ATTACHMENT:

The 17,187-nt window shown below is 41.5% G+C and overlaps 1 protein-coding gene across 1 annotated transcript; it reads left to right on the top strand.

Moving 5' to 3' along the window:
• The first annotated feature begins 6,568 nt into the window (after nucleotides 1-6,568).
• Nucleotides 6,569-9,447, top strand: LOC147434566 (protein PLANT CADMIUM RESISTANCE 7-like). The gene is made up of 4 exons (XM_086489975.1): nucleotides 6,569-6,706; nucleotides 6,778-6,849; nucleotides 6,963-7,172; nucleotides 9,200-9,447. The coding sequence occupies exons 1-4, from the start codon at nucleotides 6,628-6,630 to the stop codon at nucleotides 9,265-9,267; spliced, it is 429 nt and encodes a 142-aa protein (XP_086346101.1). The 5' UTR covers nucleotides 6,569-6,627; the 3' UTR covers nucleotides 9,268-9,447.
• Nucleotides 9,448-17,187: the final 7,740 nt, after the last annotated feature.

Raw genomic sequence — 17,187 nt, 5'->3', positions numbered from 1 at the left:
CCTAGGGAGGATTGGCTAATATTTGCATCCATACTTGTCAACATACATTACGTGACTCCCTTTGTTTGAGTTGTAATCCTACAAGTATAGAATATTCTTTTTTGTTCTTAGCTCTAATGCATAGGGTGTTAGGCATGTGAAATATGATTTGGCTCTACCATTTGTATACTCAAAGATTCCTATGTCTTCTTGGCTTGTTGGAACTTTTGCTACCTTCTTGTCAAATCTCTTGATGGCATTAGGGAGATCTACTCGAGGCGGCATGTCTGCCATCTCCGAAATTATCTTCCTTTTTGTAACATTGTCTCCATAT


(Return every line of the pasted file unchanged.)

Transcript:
The 17,187-nt window shown below is 41.5% G+C and overlaps 1 protein-coding gene across 1 annotated transcript; it reads left to right on the top strand.

Moving 5' to 3' along the window:
• The first annotated feature begins 6,568 nt into the window (after nucleotides 1-6,568).
• Nucleotides 6,569-9,447, top strand: LOC147434566 (protein PLANT CADMIUM RESISTANCE 7-like). The gene is made up of 4 exons (XM_086489975.1): nucleotides 6,569-6,706; nucleotides 6,778-6,849; nucleotides 6,963-7,172; nucleotides 9,200-9,447. The coding sequence occupies exons 1-4, from the start codon at nucleotides 6,628-6,630 to the stop codon at nucleotides 9,265-9,267; spliced, it is 429 nt and encodes a 142-aa protein (XP_086346101.1). The 5' UTR covers nucleotides 6,569-6,627; the 3' UTR covers nucleotides 9,268-9,447.
• Nucleotides 9,448-17,187: the final 7,740 nt, after the last annotated feature.

Raw genomic sequence — 17,187 nt, 5'->3', positions numbered from 1 at the left:
CCTAGGGAGGATTGGCTAATATTTGCATCCATACTTGTCAACATACATTACGTGACTCCCTTTGTTTGAGTTGTAATCCTACAAGTATAGAATATTCTTTTTTGTTCTTAGCTCTAATGCATAGGGTGTTAGGCATGTGAAATATGATTTGGCTCTACCATTTGTATACTCAAAGATTCCTATGTCTTCTTGGCTTGTTGGAACTTTTGCTACCTTCTTGTCAAATCTCTTGATGGCATTAGGGAGATCTACTCGAGGCGGCATGTCTGCCATCTCCGAAATTATCTTCCTTTTTGTAACATTGTCTCCATAT